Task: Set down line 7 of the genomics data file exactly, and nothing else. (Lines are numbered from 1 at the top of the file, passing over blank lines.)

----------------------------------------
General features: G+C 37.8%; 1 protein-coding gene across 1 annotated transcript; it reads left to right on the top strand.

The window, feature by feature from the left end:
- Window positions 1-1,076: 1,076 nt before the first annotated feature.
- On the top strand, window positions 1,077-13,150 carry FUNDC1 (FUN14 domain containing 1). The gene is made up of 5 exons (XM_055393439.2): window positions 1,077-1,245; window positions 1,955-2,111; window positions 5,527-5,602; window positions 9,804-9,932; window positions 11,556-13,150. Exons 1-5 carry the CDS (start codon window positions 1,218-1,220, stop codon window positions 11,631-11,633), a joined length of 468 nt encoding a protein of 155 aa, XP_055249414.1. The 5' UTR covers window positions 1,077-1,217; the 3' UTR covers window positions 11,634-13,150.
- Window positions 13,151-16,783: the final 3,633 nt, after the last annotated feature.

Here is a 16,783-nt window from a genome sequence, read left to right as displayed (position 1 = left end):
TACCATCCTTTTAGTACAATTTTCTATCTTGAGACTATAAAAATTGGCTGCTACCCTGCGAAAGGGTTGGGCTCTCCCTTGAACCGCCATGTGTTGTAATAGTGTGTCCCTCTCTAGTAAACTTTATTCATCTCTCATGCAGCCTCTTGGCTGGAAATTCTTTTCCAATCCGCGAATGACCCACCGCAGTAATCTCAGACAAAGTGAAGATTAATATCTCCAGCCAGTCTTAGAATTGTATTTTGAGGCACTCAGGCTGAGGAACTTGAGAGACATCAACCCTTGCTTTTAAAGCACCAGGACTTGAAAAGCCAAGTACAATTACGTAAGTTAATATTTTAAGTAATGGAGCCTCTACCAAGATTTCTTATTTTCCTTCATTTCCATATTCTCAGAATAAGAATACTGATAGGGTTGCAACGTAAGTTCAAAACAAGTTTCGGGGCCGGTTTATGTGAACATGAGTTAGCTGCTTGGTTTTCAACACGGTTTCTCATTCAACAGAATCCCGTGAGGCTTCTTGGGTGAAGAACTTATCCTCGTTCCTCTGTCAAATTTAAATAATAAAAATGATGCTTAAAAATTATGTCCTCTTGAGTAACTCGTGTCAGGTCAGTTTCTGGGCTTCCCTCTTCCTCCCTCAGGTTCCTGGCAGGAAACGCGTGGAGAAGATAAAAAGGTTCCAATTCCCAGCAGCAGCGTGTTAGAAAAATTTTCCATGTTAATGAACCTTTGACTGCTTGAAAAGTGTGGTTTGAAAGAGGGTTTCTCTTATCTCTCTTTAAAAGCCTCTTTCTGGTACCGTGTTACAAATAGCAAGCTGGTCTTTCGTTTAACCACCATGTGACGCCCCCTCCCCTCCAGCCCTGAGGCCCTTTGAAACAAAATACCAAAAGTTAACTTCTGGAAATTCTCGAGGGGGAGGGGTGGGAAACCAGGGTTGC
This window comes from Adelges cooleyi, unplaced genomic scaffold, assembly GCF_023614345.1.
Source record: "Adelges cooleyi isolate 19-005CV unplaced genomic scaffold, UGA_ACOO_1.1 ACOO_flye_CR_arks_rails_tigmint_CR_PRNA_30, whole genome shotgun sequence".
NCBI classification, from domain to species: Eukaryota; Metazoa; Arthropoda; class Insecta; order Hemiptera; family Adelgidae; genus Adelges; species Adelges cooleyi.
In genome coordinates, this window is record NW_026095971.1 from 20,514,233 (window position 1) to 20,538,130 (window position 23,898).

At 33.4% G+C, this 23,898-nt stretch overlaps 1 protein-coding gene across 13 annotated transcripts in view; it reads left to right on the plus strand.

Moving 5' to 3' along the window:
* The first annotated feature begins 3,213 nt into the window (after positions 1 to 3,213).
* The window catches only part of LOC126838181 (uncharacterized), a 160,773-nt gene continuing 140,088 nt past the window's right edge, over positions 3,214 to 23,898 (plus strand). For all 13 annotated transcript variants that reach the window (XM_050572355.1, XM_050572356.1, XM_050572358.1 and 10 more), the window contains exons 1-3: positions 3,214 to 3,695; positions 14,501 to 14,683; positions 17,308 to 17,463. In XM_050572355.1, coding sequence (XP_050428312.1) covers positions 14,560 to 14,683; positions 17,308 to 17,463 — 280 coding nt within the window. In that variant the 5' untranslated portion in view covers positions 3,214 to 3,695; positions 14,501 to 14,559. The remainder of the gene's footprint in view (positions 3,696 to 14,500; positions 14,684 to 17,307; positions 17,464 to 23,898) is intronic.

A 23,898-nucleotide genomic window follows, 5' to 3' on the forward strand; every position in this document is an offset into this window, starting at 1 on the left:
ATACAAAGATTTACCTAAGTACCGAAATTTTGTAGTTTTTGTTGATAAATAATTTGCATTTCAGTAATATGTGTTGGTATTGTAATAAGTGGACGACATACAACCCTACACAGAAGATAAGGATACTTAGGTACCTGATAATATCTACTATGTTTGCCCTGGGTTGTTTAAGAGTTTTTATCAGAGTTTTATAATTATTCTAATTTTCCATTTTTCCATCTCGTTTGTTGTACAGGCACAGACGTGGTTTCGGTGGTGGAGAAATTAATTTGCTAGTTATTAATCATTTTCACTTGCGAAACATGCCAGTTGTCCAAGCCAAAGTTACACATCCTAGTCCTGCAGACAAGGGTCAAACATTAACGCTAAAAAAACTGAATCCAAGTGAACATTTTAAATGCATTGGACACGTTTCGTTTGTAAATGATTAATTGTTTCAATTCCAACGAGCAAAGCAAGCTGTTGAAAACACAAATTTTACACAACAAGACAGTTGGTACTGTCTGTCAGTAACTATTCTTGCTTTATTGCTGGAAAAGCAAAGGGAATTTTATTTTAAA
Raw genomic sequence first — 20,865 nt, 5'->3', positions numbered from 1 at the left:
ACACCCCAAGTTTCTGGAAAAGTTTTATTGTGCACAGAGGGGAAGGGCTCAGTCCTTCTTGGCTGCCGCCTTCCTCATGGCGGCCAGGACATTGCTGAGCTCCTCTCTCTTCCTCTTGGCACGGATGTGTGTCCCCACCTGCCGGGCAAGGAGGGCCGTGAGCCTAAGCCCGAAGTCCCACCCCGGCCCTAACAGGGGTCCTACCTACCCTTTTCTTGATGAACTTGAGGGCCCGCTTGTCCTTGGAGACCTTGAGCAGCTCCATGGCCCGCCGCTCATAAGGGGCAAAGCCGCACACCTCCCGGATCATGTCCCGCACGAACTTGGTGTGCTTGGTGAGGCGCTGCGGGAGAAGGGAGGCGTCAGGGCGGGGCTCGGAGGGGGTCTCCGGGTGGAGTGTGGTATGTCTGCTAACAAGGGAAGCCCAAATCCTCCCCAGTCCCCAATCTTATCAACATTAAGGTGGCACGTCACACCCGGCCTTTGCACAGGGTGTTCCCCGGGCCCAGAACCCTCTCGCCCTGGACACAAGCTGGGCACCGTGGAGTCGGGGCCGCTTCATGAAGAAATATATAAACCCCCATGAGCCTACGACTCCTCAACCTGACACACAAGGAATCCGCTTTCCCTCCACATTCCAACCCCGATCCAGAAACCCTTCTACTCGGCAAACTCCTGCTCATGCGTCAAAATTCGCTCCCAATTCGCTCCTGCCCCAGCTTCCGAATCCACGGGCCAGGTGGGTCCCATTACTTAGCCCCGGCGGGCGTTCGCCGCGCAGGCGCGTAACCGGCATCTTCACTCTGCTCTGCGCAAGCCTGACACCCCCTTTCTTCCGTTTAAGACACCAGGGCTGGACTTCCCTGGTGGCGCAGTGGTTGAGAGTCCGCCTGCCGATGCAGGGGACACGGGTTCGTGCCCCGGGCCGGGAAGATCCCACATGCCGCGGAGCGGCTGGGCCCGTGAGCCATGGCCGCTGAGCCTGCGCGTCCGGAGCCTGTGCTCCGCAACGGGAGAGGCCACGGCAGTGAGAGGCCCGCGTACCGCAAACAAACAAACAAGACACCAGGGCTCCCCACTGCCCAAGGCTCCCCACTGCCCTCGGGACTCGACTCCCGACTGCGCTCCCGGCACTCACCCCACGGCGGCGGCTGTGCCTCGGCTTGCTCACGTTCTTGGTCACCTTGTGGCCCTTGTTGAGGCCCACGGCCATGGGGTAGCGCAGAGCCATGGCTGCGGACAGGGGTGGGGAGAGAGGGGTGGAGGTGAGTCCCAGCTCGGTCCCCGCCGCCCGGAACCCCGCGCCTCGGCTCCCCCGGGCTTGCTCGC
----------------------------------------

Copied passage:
TACCATCCTTTTAGTACAATTTTCTATCTTGAGACTATAAAAATTGGCTGCTACCCTGCGAAAGGGTTGGGCTCTCCCTTGAACCGCCATGTGTTGTAATAGTGTGTCCCTCTCTAGTAAACTTTATTCATCTCTCATGCAGCCTCTTGGCTGGAAATTCTTTTCCAATCCGCGAATGACCCACCGCAGTAATCTCAGACAAAGTGAAGATTAATATCTCCAGCCAGTCTTAGAATTGTATTTTGAGGCACTCAGGCTGAGGAACTTGAGAGACATCAACCCTTGCTTTTAAAGCACCAGGACTTGAAAAGCCAAGTACAATTACGTAAGTTAATATTTTAAGTAATGGAGCCTCTACCAAGATTTCTTATTTTCCTTCATTTCCATATTCTCAGAATAAGAATACTGATAGGGTTGCAACGTAAGTTCAAAACAAGTTTCGGGGCCGGTTTATGTGAACATGAGTTAGCTGCTTGGTTTTCAACACGGTTTCTCATTCAACAGAATCCCGTGAGGCTTCTTGGGTGAAGAACTTATCCTCGTTCCTCTGTCAAATTTAAATAATAAAAATGATGCTTAAAAATTATGTCCTCTTGAGTAACTCGTGTCAGGTCAGTTTCTGGGCTTCCCTCTTCCTCCCTCAGGTTCCTGGCAGGAAACGCGTGGAGAAGATAAAAAGGTTCCAATTCCCAGCAGCAGCGTGTTAGAAAAATTTTCCATGTTAATGAACCTTTGACTGCTTGAAAAGTGTGGTTTGAAAGAGGGTTTCTCTTATCTCTCTTTAAAAGCCTCTTTCTGGTACCGTGTTACAAATAGCAAGCTGGTCTTTCGTTTAACCACCATGTGACGCCCCCTCCCCTCCAGCCCTGAGGCCCTTTGAAACAAAATACCAAAAGTTAACTTCTGGAAATTCTCGAGGGGGAGGGGTGGGAAACCAGGGTTGC